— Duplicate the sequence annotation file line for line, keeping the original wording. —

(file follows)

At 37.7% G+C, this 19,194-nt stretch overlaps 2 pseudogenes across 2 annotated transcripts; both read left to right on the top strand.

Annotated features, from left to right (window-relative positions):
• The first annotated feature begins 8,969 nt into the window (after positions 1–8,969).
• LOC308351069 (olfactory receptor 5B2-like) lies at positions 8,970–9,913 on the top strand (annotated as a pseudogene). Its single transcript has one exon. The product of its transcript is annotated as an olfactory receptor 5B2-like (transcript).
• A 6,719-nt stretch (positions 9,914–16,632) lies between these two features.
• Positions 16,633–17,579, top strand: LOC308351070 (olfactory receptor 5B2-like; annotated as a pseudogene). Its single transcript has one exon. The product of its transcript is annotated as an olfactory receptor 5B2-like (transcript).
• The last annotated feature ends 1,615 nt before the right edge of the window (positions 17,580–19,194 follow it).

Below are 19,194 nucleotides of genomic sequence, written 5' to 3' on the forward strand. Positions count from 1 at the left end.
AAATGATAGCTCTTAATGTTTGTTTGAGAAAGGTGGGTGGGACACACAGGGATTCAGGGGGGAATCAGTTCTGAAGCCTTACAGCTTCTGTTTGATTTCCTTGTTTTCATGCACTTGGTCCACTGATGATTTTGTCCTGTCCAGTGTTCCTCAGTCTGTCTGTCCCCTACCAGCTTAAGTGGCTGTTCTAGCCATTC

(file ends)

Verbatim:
At 37.7% G+C, this 19,194-nt stretch overlaps 2 pseudogenes across 2 annotated transcripts; both read left to right on the top strand.

Annotated features, from left to right (window-relative positions):
• The first annotated feature begins 8,969 nt into the window (after positions 1–8,969).
• LOC308351069 (olfactory receptor 5B2-like) lies at positions 8,970–9,913 on the top strand (annotated as a pseudogene). Its single transcript has one exon. The product of its transcript is annotated as an olfactory receptor 5B2-like (transcript).
• A 6,719-nt stretch (positions 9,914–16,632) lies between these two features.
• Positions 16,633–17,579, top strand: LOC308351070 (olfactory receptor 5B2-like; annotated as a pseudogene). Its single transcript has one exon. The product of its transcript is annotated as an olfactory receptor 5B2-like (transcript).
• The last annotated feature ends 1,615 nt before the right edge of the window (positions 17,580–19,194 follow it).

Below are 19,194 nucleotides of genomic sequence, written 5' to 3' on the forward strand. Positions count from 1 at the left end.
AAATGATAGCTCTTAATGTTTGTTTGAGAAAGGTGGGTGGGACACACAGGGATTCAGGGGGGAATCAGTTCTGAAGCCTTACAGCTTCTGTTTGATTTCCTTGTTTTCATGCACTTGGTCCACTGATGATTTTGTCCTGTCCAGTGTTCCTCAGTCTGTCTGTCCCCTACCAGCTTAAGTGGCTGTTCTAGCCATTC